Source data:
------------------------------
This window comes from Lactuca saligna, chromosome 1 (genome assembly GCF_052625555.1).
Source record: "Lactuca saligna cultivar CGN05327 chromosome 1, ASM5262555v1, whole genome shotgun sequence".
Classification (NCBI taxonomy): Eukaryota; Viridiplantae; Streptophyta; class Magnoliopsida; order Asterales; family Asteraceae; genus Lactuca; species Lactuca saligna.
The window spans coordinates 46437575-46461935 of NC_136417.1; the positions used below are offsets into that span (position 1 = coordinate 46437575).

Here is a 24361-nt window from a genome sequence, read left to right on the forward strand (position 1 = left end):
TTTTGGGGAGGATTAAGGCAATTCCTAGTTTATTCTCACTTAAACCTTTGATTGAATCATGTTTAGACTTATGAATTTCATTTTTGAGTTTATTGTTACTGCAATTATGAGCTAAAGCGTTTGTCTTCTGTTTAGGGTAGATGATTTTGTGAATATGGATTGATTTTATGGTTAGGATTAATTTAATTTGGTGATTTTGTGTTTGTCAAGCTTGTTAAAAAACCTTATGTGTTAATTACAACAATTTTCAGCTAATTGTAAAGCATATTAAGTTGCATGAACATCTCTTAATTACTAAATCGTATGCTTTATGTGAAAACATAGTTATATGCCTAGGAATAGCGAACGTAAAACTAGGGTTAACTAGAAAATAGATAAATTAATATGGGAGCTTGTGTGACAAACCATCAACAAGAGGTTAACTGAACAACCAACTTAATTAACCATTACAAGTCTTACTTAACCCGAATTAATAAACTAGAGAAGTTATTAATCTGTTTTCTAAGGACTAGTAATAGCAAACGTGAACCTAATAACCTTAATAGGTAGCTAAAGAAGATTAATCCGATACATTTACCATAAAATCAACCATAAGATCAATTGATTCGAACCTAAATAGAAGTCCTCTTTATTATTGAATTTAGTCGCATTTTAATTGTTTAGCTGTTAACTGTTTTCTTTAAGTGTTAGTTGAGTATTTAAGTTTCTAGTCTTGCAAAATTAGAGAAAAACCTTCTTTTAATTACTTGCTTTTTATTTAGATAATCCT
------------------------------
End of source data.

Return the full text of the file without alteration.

This window comes from Lactuca saligna, chromosome 1 (genome assembly GCF_052625555.1).
Source record: "Lactuca saligna cultivar CGN05327 chromosome 1, ASM5262555v1, whole genome shotgun sequence".
Classification (NCBI taxonomy): Eukaryota; Viridiplantae; Streptophyta; class Magnoliopsida; order Asterales; family Asteraceae; genus Lactuca; species Lactuca saligna.
The window spans coordinates 46437575-46461935 of NC_136417.1; the positions used below are offsets into that span (position 1 = coordinate 46437575).

Here is a 24361-nt window from a genome sequence, read left to right on the forward strand (position 1 = left end):
TTTTGGGGAGGATTAAGGCAATTCCTAGTTTATTCTCACTTAAACCTTTGATTGAATCATGTTTAGACTTATGAATTTCATTTTTGAGTTTATTGTTACTGCAATTATGAGCTAAAGCGTTTGTCTTCTGTTTAGGGTAGATGATTTTGTGAATATGGATTGATTTTATGGTTAGGATTAATTTAATTTGGTGATTTTGTGTTTGTCAAGCTTGTTAAAAAACCTTATGTGTTAATTACAACAATTTTCAGCTAATTGTAAAGCATATTAAGTTGCATGAACATCTCTTAATTACTAAATCGTATGCTTTATGTGAAAACATAGTTATATGCCTAGGAATAGCGAACGTAAAACTAGGGTTAACTAGAAAATAGATAAATTAATATGGGAGCTTGTGTGACAAACCATCAACAAGAGGTTAACTGAACAACCAACTTAATTAACCATTACAAGTCTTACTTAACCCGAATTAATAAACTAGAGAAGTTATTAATCTGTTTTCTAAGGACTAGTAATAGCAAACGTGAACCTAATAACCTTAATAGGTAGCTAAAGAAGATTAATCCGATACATTTACCATAAAATCAACCATAAGATCAATTGATTCGAACCTAAATAGAAGTCCTCTTTATTATTGAATTTAGTCGCATTTTAATTGTTTAGCTGTTAACTGTTTTCTTTAAGTGTTAGTTGAGTATTTAAGTTTCTAGTCTTGCAAAATTAGAGAAAAACCTTCTTTTAATTACTTGCTTTTTATTTAGATAATCCT